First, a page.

# ENAE 483/788D Principles of Space Systems Design Fall, 2002

## Question 5:

The two-stage version of the Saturn V was used for placing heavy payloads into low earth orbit. It had the following characteristics:

 Parameter Stage 1 Stage 2 Stage gross mass, kg 2,286,000 542,000 Stage propellant mass, kg 2,151,000 487,700 Specific impulse (sec) 285 421
The payload to low earth orbit was 118,000 kg.

Feeling cheated that no one ever built a Nova launch vehicle, you decide to resurrect the Saturn V and add four space shuttle solid rocket boosters to the first stage as strap-ons. A single SRB has a gross mass of 589,700 kg, an empty mass of 86,180 kg, and an Isp of 269 sec.

For both ENAE 483 and ENAE 788D:

a) Find the delta-V achieved with the nominal 118,000 kg payload assuming the four SRBs are Stage 0, and the Saturn V first stage ignites at SRB burnout.

b) With the same assumption as (a), find the payload deliverable to low earth orbit (delta-V=9200 m/sec)

c) You notice that the thrust of four SRBs is not as large as the mass of the complete launch vehicle, so (a) is not an overly effective approach. Repeat (a) assuming the four SRBs burn in parallel with the Saturn stage 1. Assume both SRB and Stage 1 have constant propellant flow rates. The SRBs burn for 124 seconds; stage 1 burns for 161 seconds.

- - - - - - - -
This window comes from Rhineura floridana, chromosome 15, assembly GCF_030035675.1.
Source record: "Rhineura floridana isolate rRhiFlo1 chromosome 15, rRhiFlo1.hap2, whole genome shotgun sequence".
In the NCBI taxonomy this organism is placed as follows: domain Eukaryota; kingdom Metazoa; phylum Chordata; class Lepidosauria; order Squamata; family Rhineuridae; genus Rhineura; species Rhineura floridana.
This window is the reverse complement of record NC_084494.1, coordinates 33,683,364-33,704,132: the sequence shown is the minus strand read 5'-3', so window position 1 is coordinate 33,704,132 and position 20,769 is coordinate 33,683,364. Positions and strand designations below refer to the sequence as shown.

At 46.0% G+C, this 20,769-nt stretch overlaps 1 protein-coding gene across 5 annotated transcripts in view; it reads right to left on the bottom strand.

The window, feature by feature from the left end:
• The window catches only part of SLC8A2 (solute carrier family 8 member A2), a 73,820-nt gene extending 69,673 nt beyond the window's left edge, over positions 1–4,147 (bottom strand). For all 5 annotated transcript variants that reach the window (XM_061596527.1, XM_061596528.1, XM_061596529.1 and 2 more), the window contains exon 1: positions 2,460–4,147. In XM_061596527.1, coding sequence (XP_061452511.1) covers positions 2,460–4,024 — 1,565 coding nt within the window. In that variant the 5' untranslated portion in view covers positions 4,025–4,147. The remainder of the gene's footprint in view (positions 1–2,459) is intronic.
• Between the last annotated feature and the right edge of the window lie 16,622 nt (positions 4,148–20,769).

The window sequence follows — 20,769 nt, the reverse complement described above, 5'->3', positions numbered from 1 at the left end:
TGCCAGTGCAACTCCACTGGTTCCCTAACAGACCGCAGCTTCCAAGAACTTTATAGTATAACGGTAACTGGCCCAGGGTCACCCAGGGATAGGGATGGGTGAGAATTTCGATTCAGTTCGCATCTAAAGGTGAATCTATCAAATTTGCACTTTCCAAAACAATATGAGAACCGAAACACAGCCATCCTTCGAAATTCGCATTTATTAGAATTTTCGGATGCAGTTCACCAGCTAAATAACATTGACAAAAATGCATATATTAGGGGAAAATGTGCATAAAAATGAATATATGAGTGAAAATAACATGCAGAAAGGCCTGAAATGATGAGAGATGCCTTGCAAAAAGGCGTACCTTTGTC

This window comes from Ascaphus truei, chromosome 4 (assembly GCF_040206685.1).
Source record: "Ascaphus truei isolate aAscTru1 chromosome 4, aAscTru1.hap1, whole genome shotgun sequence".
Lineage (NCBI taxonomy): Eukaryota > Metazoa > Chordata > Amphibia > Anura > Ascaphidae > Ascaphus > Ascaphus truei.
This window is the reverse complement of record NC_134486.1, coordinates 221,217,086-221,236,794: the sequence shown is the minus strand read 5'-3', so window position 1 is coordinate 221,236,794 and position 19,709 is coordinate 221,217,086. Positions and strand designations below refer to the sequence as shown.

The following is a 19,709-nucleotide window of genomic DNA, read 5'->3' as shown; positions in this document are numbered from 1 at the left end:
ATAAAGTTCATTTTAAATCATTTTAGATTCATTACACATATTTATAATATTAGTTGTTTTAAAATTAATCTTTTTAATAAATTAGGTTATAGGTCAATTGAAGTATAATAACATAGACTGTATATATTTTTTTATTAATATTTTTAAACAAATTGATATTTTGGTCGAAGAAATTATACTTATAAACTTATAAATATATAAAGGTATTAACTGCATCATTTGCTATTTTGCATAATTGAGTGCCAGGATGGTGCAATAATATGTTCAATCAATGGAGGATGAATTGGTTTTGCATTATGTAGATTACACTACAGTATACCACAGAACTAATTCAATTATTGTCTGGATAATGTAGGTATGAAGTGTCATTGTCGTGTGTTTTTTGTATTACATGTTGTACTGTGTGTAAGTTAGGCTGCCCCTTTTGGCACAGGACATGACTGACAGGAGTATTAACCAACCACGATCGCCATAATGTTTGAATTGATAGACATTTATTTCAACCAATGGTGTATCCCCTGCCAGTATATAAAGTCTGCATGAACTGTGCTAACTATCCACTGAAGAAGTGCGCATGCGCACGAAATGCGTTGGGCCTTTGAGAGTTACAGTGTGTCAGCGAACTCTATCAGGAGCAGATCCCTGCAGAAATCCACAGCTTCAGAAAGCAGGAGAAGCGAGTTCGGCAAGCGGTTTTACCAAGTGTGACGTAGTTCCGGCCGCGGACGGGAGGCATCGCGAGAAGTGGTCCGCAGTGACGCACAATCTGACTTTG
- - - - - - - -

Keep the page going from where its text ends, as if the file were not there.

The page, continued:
d) You wake up one morning, slap yourself on the forehead and say "Dohhh!!!" because you suddenly realize that it will take a bajillion dollars to restart the Saturn V production line. The key question now is, what are you going to do with all those SRBs you've already paid for? While taking a shower, the answer comes to you: modular launch vehicles! You decide to arrange 8 SRBs as a four-stage modular vehicle: 4 SRBs in the first stage, 2 in the second, and 1 each in the third and fourth stages. What delta-V can you achieve with a 10,000 kg payload?

For ENAE 788D only:

e) How much payload can (c) carry to low earth orbit?